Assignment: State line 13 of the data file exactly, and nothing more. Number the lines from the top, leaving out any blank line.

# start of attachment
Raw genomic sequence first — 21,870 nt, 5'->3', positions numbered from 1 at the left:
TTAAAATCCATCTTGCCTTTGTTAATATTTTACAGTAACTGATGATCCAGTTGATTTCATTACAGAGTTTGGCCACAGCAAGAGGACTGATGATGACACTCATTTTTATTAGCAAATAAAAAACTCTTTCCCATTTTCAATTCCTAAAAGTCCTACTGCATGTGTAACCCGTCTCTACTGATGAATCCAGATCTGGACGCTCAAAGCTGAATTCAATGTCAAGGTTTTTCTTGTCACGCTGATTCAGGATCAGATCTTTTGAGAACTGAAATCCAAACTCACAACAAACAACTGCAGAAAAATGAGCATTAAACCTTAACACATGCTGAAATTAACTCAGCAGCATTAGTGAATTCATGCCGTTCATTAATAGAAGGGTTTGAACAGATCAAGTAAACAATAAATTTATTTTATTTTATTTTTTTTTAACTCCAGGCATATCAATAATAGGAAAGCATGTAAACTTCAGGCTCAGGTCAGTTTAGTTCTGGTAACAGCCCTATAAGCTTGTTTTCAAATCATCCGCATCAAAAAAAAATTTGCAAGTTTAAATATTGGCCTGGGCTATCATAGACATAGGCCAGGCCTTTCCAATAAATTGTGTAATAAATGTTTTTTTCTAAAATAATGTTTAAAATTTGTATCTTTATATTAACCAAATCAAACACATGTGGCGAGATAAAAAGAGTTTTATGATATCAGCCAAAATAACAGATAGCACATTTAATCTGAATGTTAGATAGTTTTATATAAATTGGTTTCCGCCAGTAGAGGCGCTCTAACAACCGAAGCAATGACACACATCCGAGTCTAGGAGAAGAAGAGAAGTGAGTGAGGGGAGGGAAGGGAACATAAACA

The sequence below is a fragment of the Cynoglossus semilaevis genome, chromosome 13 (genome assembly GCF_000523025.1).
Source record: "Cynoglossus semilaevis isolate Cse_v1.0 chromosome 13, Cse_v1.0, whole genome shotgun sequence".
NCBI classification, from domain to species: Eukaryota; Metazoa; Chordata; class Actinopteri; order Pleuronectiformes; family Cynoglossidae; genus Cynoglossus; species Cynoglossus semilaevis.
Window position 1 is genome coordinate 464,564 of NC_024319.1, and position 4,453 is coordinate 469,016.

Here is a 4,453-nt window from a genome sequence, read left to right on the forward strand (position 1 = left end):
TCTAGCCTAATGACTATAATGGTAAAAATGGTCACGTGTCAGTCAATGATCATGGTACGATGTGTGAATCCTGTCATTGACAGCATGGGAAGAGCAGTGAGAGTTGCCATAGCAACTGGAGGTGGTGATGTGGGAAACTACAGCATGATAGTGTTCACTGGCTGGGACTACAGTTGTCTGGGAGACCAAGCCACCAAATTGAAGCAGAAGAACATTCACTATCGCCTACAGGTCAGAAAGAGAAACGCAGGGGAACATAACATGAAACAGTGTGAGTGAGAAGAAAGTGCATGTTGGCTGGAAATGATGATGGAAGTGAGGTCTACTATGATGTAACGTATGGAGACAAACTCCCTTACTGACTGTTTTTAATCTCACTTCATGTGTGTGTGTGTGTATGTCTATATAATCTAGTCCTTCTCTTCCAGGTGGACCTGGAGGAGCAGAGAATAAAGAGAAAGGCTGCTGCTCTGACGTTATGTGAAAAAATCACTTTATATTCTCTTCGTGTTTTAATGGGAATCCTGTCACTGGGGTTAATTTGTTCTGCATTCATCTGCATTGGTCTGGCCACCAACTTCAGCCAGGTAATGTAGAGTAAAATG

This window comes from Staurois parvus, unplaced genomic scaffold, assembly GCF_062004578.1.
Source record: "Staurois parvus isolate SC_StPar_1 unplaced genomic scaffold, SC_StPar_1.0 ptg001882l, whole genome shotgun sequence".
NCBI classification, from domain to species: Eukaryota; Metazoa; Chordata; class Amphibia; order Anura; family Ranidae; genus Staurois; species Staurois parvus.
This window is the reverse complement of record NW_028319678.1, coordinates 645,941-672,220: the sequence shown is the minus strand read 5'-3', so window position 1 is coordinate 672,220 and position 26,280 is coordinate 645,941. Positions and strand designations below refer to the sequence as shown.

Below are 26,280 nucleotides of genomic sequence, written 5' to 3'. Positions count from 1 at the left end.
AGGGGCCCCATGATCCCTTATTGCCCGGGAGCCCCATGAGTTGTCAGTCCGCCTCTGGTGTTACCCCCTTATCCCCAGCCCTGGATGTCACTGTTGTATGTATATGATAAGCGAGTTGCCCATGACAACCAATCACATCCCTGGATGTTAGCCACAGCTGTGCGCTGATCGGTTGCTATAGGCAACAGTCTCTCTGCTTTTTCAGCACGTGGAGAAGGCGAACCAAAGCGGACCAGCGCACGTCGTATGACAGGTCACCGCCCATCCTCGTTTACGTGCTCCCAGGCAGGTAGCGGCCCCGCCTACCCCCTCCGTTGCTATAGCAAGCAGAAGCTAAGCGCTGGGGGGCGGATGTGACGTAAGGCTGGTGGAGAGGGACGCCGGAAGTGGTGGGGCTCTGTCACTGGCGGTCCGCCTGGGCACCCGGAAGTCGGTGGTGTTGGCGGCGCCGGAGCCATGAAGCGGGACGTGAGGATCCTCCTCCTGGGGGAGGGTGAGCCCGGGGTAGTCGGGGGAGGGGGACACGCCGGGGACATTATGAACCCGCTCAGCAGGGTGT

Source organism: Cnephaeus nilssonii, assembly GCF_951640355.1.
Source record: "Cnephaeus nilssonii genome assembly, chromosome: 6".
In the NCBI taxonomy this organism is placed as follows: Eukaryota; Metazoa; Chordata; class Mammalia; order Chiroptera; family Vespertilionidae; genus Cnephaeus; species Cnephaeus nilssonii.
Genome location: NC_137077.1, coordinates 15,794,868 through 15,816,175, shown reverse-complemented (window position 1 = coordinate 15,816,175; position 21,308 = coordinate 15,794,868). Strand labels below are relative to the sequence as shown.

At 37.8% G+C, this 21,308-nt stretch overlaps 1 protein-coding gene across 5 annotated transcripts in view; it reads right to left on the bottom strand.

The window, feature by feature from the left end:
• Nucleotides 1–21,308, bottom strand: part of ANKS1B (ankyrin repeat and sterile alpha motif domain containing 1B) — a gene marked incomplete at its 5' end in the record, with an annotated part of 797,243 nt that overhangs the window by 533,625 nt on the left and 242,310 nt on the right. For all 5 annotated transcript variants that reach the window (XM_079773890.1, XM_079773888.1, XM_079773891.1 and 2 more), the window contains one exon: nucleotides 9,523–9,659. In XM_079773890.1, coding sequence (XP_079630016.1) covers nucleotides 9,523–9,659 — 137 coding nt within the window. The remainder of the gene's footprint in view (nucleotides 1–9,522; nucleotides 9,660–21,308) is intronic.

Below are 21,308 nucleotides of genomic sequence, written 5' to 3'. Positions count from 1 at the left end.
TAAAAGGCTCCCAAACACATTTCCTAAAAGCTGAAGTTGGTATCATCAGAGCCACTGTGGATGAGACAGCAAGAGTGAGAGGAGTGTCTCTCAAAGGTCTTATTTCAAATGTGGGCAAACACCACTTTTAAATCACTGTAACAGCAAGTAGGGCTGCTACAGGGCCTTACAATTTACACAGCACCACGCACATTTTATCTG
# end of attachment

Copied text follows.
Below are 26,280 nucleotides of genomic sequence, written 5' to 3'. Positions count from 1 at the left end.